Let’s talk about DevOps (Development Operations) as the art of business process optimisation
The ideological goal of any process optimisation is to reach the intersection for maximum efficiency, profitability, and quality. The metrics for measuring goals vary by sector and organisation, but often, the difficulties encountered on the journey are similar.
As a team leader specialising in digital transformation, I too am very passionate about the process of optimisation. In this article, I aim to share insights on the process of optimisation through the lens of DevOps. My personal perspective is that everything we encounter can be viewed as a process of production, thus the challenges faced in these processes are universally similar.
With this I dare not suggest that the specific steps or the path taken is identical across every sector. Rather, the overarching processes share surprisingly many similarities.
Software development can essentially be viewed as a process of digitalisation — applied to both functional- and business requirements. While there are various reasons to digitalise, the main benefit is often gained in time. Time that experts regularly spend on tedious and repetitive tasks can in an optimised environment be directed towards activities that create the most value.
The field of software development as a service, provides intriguing insight into the inner workings of a wide selection of organisations. This insight, gathered through the process of helping organisations optimise their production process requires thorough analysis and a methodical attention to detail.
Combined, this same process provides software development specialists with a varied overview of different issues and solutions, all of which are often used to reform and optimise personal thought patterns and work processes.
Additionally, as these same specialists gain more experience, they seek to use automatization to steer away from mundane and repetitive activities — towards activities that add substantial value.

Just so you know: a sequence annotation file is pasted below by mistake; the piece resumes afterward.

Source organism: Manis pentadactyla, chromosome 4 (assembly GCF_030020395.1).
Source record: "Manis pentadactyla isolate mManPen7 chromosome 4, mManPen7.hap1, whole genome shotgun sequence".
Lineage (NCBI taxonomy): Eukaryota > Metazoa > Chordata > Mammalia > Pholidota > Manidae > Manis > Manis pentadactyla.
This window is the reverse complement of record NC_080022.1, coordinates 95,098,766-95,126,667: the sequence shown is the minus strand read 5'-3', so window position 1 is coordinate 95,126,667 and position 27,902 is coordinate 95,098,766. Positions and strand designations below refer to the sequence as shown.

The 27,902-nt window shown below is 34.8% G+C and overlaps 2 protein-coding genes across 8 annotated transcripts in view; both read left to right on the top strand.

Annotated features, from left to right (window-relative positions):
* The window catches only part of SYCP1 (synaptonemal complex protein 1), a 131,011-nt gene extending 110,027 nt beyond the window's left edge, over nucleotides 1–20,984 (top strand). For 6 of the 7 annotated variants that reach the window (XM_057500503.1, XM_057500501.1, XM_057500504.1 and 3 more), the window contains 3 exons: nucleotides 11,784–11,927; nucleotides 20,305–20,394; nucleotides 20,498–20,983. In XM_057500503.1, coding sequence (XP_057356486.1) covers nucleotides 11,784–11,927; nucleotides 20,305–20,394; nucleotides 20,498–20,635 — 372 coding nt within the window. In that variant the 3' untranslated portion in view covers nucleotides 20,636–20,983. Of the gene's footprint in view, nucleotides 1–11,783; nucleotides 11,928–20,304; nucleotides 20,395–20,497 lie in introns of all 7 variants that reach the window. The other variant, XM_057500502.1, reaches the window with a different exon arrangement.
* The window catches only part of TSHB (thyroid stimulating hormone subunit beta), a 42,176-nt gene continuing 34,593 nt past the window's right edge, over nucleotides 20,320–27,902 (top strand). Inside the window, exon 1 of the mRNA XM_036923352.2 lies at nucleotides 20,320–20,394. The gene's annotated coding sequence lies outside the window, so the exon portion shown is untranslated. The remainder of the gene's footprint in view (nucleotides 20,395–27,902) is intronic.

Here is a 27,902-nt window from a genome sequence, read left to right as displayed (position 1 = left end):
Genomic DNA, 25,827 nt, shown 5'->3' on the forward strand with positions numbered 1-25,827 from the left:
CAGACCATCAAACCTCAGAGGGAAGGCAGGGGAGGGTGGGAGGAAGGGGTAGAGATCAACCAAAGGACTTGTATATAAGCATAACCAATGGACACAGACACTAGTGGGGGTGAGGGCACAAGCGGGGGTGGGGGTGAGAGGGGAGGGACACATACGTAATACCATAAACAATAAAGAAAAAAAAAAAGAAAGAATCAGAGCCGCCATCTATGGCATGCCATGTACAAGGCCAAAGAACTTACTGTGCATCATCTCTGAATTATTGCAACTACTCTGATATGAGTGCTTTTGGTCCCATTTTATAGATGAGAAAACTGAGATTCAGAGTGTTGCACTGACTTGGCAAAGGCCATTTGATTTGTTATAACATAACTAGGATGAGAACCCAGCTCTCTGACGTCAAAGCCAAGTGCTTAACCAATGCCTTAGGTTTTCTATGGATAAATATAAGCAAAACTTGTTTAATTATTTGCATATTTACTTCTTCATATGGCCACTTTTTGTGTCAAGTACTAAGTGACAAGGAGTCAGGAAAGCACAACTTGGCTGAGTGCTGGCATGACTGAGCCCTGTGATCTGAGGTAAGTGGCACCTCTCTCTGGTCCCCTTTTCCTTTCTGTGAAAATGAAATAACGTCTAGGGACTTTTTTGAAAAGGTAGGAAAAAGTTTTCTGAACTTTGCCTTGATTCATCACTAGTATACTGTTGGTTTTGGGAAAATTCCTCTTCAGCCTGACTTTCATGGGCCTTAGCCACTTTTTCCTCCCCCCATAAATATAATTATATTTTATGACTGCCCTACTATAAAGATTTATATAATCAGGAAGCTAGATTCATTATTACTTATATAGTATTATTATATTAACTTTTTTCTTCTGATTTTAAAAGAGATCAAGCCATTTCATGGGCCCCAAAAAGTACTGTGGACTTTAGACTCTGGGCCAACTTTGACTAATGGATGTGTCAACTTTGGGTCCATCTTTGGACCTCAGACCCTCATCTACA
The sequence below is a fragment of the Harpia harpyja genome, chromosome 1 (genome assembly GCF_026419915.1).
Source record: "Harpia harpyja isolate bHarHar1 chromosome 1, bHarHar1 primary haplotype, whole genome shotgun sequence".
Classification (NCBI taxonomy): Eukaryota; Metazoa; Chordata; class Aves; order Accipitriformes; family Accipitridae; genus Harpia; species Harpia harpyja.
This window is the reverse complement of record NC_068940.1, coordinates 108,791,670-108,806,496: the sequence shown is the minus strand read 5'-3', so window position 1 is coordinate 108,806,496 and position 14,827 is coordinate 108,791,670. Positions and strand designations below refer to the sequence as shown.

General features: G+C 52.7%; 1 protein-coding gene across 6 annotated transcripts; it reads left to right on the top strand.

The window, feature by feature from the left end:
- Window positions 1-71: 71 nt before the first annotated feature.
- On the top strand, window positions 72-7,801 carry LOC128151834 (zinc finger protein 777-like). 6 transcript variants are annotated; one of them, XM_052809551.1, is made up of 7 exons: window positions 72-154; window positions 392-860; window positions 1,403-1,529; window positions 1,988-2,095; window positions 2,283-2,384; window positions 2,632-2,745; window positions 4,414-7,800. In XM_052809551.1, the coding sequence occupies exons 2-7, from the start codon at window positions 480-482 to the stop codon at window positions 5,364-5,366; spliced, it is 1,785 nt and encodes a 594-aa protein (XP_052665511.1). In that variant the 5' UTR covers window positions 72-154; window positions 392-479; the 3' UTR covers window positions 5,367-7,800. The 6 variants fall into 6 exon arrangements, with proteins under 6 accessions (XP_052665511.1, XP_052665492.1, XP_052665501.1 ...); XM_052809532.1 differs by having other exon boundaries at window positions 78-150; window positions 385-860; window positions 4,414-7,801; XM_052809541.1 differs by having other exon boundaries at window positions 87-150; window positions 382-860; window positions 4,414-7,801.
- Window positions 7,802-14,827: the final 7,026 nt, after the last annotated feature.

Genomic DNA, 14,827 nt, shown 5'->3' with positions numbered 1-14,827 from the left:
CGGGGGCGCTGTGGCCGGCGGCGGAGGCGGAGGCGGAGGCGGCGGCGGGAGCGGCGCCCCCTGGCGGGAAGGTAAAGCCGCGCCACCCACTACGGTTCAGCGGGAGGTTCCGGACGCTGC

What is DevOps?
DevOps, short for Development Operations, is a blend of two primary components: Development (referring to software creation) and Operations (related to administrative and functional tasks).
In this article, I aim to tackle these two typically distinct parts as the creative and execution-focused (development) versus the facilitative and overseeing (operations) aspects.
Rather than being a rule-driven set of instructions, DevOps is grounded as a set of cultural beliefs and methodologies that allow organisations to deliver value faster and more efficiently than with conventional top-down strategies.
What are the main objectives of the DevOps approach?
- Speed — DevOps emphasises the use of automatization on routine tasks, ensuring resources are used as efficiently as possible.
- Consistency — Changes are applied in a regular and predictable manner. The process of planning development is set up in a way that functionalities can be delivered in both ordered and manageable segments.
- Reliability — System functionality covered and verified with tests. Using automated tests reduces the time spent on manual testing procedures.
- Scalability — The focus is on producing solutions that can be comfortably scaled. It’s essential to select methodology and architecture that always keeps the bigger picture in mind.